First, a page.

love her." Forensic analysis of the defendant's
cellular telephone revealed a calendar entry for June 8,
2011, reading, "Ju[d]gment Day." There were no
other calendar entries for the six-month period beginning
January 1, 2011, except for one doctor's appointment on a
day in March.
defendant arrived at his and the victim's home early on
the morning of June 8, 2011. His stepson already had left for
school; his son and daughter were awake and getting ready for
school; the victim was in the master bedroom. Having let
himself into the house using the keys he still had, the
defendant spoke to no one before entering the master bedroom
and locking the door behind him. The children, both outside
the bedroom, heard "a weird gasp, " and "very
loud thuds" coming from inside. Unable to open the
bedroom door, they looked underneath the door and saw a pair
of black and white pants, along with "legs and feet
wiggling." The defendant's son asked through the
door, "What are you doing to my mom? Come and show
yourself, " and heard his father's voice respond,
"It's me." His daughter also recognized the
defendant's voice saying, "Be quiet" from
within the room. About five minutes later, the defendant
emerged from the bedroom, told his children their mother was
sick, asked whether they had brushed their teeth, and drove
them to school.
defendant then returned to his and the victim's home.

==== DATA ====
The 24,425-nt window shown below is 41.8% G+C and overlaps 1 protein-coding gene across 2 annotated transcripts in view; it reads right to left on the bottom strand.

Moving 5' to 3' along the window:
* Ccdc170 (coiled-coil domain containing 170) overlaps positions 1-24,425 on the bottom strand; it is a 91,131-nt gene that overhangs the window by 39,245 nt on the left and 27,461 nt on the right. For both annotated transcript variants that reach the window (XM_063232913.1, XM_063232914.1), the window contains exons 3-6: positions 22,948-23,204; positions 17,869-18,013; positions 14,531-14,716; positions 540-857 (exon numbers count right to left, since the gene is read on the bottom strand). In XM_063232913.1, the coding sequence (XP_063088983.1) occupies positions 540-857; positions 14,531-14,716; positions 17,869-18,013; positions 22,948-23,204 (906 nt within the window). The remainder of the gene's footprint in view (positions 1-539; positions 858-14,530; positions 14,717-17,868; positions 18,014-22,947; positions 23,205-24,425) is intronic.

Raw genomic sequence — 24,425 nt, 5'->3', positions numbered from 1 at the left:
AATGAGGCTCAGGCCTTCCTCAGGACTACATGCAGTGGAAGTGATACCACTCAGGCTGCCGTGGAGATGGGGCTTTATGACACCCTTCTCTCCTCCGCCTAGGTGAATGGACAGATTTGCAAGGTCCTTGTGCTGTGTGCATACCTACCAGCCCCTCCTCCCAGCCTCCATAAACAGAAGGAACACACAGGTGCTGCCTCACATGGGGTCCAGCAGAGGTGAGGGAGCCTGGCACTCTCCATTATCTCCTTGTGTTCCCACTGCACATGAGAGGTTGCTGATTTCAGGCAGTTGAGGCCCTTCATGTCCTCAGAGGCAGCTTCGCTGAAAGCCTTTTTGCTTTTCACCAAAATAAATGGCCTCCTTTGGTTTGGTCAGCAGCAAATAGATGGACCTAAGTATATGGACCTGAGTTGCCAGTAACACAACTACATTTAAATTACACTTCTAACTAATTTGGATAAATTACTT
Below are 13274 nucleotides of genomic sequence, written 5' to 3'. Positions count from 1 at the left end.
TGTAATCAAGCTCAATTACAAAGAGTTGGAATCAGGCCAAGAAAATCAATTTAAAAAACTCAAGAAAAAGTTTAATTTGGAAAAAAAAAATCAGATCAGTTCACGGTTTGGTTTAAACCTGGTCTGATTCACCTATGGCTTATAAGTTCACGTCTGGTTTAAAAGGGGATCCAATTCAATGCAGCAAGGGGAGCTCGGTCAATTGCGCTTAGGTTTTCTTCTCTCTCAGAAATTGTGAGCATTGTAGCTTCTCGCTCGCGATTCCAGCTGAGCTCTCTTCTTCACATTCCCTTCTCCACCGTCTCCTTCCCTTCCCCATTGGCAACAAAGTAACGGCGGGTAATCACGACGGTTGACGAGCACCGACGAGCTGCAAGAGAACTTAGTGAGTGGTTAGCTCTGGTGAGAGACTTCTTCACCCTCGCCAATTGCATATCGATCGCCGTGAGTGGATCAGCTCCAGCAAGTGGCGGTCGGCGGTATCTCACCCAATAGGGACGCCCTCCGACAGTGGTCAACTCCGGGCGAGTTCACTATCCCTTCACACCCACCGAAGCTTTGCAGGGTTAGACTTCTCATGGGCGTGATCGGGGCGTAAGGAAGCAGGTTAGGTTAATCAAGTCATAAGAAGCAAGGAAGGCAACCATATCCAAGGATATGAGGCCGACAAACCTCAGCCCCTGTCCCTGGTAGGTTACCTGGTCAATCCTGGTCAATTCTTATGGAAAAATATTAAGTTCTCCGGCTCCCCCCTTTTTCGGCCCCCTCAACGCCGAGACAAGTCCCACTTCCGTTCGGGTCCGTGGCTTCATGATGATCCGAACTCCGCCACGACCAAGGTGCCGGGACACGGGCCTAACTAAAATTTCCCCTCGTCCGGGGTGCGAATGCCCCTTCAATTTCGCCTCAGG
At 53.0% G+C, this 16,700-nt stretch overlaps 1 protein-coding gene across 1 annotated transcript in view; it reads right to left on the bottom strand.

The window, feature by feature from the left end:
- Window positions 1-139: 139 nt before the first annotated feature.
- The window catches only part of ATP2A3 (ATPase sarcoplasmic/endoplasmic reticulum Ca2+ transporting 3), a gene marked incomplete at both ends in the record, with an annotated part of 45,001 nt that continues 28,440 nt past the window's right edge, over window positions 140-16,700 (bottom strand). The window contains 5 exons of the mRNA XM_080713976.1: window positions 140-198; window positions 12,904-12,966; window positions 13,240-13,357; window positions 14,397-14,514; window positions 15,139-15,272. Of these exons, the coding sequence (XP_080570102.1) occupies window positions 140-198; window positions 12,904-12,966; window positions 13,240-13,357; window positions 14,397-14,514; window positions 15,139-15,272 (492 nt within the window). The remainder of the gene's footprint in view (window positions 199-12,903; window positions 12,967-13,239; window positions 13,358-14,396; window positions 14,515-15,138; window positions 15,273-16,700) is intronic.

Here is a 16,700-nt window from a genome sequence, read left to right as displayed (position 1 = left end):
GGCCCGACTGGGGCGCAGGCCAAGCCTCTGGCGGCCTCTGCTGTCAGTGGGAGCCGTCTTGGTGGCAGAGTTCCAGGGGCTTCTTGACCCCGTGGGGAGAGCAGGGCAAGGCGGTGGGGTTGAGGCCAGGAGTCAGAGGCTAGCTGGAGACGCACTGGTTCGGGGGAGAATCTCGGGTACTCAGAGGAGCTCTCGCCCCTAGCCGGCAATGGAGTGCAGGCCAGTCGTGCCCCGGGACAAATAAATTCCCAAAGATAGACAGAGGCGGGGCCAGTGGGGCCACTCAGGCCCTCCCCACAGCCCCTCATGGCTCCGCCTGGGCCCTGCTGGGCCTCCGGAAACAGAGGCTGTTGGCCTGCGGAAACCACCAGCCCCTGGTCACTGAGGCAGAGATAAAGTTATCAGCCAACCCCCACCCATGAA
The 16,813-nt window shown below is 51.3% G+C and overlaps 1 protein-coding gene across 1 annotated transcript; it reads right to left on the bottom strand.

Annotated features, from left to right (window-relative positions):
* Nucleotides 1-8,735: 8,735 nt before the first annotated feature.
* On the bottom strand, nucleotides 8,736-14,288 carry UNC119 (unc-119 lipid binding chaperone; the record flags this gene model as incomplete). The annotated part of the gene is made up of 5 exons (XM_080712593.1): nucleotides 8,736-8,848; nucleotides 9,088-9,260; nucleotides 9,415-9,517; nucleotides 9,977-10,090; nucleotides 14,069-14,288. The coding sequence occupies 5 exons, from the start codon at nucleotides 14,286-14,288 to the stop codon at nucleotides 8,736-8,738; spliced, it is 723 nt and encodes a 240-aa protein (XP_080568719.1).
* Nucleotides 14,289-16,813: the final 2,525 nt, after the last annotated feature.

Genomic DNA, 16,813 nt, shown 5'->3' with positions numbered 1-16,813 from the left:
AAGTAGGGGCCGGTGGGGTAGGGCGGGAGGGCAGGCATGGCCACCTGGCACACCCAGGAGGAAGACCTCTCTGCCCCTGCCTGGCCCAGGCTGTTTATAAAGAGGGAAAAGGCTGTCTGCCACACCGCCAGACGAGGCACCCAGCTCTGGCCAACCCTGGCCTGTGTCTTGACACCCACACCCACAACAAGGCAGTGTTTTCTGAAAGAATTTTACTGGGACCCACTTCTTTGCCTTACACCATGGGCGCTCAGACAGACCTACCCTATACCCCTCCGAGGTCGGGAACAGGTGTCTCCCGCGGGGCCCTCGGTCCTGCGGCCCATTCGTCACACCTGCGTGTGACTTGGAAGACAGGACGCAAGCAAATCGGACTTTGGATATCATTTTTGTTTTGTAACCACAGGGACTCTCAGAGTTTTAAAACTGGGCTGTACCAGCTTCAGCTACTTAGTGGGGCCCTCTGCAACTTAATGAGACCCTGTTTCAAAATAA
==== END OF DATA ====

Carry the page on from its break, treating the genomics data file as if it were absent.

According to what he told the police later that morning and
told the jury at trial, when the defendant reentered the
house, he did not check on the victim or go to the bedroom,
but twice attempted to hang himself with a rope from the
second-floor staircase. Each time, however, the rope broke,
and in falling, he sustained injuries to his neck and face
and lost consciousness for a period of time. When he regained
consciousness, he drove the victim's automobile to his
mother's house and left his house key and cellular
telephone with his stepfather.
defendant proceeded to the Worcester police station, arriving
there at approximately 9 A.M. He entered the station and
reported to the officer at the front desk that he had killed
his wife. He wore a black and white track suit and the
victim's employment identification badge on a lanyard
around his neck. Police observed that the defendant had dried
blood in both nostrils, a split lip, and a ligature mark on
his neck. In separate morning and afternoon interviews, the
defendant spoke with police, waiving his Miranda rights each
defendant's first interview with the police was taking
place, other police officers went to the defendant's home
to investigate. They found the victim lying on the bed of the
master bedroom; she was dead. The victim's neck showed
three ligature marks, and the tissue underneath the marks
showed hemorrhaging consistent with blunt trauma. Her tongue
was bruised, her neck cartilage fractured, and her face
spotted with petechial hemorrhages. The victim died as a
result of asphyxia due to ligature strangulation, which would
have required the application of sufficient pressure to her
neck for three to five minutes.
September, 2011, a Worcester County grand jury indicted the
defendant for murder. Because the victim had worked in the
Superior Court in Worcester County, the case was transferred
by agreement of the parties to the Superior Court in
Middlesex County. After an evidentiary hearing, a judge of
the Superior Court denied the defendant's motion to
suppress his statements to the police, and the case was tried
before a second Superior Court judge in October, 2012. The
jury were instructed on murder in the first degree on
theories of premeditation and extreme atrocity or cruelty,
and also murder in the second degree; the judge declined to
instruct on voluntary or ...